Decarbonising Europe’s building stock requires robust Minimum Energy Performance Standards (MEPS), not a piecemeal approach that fails to regulate buildings that are ripe for renovation projects, writes Adrian Joyce.
Adrian Joyce is director of the Renovate Europe Campaign.
The European Union has an immense superpower that its officials sometimes forget to use: industries, sectors, and stakeholders more often than not respond effectively to the issued regulations, rules, and directives.
Regulation, and the clarity that comes with it, are often craved, especially by stakeholders that appreciate asset value. And building owners rank highly within that category, given that buildings are the world’s most valuable asset class.
Regulation has proven successful in driving significant changes in the buildings sector in the last decades. But there is still plenty of potential yet to tap in Europe’s leaky buildings, and the climate emergency has brought this sharply into focus.
As the EU aims to curb the carbon footprint of the building stock in the EU, which is responsible for nearly 40% of the bloc’s emissions, the sector’s willingness to be regulated cannot be underestimated and should be fully leveraged.
Minimum energy performance standards (MEPS) are one of the key instruments that must be deployed if the EU’s ambitious Renovation Wave initiative and overall emission reduction targets are to be met.
MEPS are segment-based rules that set a future to achieve a given performance level and are the most effective means of making measurable progress. They bring market predictability and can help the labour market adapt to demand.
Suppose the industry knows that, for example, shopping centres need to reach a certain level by a specific date. In that case, preparations can be made to train enough workers and provide whatever certification is needed to carry out the works on time.
It is logic that is already working in practice. For example, in the Netherlands, social housing is expected to reach EPC levels B by 2021 and office buildings must reach EPC levels C by 2023. Both are on track to be met, with the bonus of banks having reacted positively and adapted their lending strategies accordingly to encourage even higher energy savings. There is no reason this success cannot be replicated across the EU.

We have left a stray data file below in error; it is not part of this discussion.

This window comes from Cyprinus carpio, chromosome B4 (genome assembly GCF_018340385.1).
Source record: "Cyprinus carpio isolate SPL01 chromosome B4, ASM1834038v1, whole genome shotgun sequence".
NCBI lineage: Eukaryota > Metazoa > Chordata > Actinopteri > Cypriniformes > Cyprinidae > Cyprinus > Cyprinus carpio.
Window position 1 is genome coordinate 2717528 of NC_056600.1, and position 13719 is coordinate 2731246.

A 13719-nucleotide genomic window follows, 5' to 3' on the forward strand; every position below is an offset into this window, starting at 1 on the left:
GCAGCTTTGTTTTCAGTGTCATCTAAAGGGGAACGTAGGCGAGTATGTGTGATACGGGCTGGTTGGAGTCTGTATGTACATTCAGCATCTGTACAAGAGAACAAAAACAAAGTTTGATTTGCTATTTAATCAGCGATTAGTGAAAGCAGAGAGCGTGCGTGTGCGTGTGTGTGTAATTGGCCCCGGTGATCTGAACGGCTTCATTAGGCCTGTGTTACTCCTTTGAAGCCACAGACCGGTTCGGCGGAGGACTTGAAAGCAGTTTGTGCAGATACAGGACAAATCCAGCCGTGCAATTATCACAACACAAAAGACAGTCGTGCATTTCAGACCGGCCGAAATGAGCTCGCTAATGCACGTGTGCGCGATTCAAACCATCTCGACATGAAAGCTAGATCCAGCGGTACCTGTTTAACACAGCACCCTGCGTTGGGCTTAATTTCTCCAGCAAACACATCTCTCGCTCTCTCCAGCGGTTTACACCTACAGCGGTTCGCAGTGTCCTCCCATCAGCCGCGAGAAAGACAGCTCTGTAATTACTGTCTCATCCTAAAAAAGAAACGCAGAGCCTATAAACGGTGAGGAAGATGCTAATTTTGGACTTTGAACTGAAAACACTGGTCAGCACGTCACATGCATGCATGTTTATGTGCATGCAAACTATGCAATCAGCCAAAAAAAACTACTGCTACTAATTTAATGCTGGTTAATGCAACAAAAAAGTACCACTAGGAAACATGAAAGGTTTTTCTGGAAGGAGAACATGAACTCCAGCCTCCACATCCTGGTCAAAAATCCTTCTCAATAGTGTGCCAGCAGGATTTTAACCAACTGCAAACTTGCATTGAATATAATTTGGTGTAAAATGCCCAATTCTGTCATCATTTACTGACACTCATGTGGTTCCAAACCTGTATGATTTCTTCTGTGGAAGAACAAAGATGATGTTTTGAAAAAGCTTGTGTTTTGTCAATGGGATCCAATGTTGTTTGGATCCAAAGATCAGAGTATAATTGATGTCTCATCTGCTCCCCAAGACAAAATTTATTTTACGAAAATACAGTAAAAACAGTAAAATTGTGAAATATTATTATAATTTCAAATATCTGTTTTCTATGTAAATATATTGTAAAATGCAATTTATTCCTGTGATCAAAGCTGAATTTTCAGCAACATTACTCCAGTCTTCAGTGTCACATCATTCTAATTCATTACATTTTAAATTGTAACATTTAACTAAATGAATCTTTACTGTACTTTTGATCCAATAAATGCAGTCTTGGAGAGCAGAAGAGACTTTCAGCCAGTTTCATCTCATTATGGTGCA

Building segments ripe for action
But there are indications that the upcoming revision of the Energy Performance of Buildings Directive (EPBD), due in December, will not exploit the full potential of MEPS and will only mandate their use for the worst-performing buildings.
Whilst tackling the ‘worst-performing buildings’ will achieve significant energy savings and will also help to reach the vulnerable consumers suffering from energy poverty, mandating MEPS only for this building segment would be an enormous missed opportunity.
This would squander the potential for substantial energy savings from buildings in other segments that would be highly receptive to regulation, such as office blocks. The Renovation Wave, in particular, can ill-afford to miss out on such low-hanging fruit.
It is essential that all building types in every segment of the sector be covered by these standards well ahead of the 2050 deadline. Policy-makers need to hit the ground running and make sure MEPS coverage is as comprehensive as possible to provide certainty on achieving the stated 2030 and 2050 goals outlined in the Long-Term Renovation Strategies.
Only scratching the surface
Public and private money is starting to pour into building refurbishments, but risks being wasted if works do not achieve at least 60% energy savings. It makes no sense to boost the number of buildings refurbished every year if those works are not up to scratch.
MEPS, together with Energy Performance Certificates (EPCs) and robust monitoring, will help regulate deep renovations of existing buildings.
Financial and technical support measures for owners and occupiers in the MEPS framework can also help to maximise their impact and ensure they are affordable for all. Further, banks implementing a Mortgage Portfolio Standard would naturally be keen to support the maximum upgrades of low performing homes in their portfolios.
The scale of the task ahead is admittedly daunting. But policy-makers already have the tools needed to make a success of it; they just have to provide the proper framework and the correct standards. The EPBD review should be an easy win for the Commission.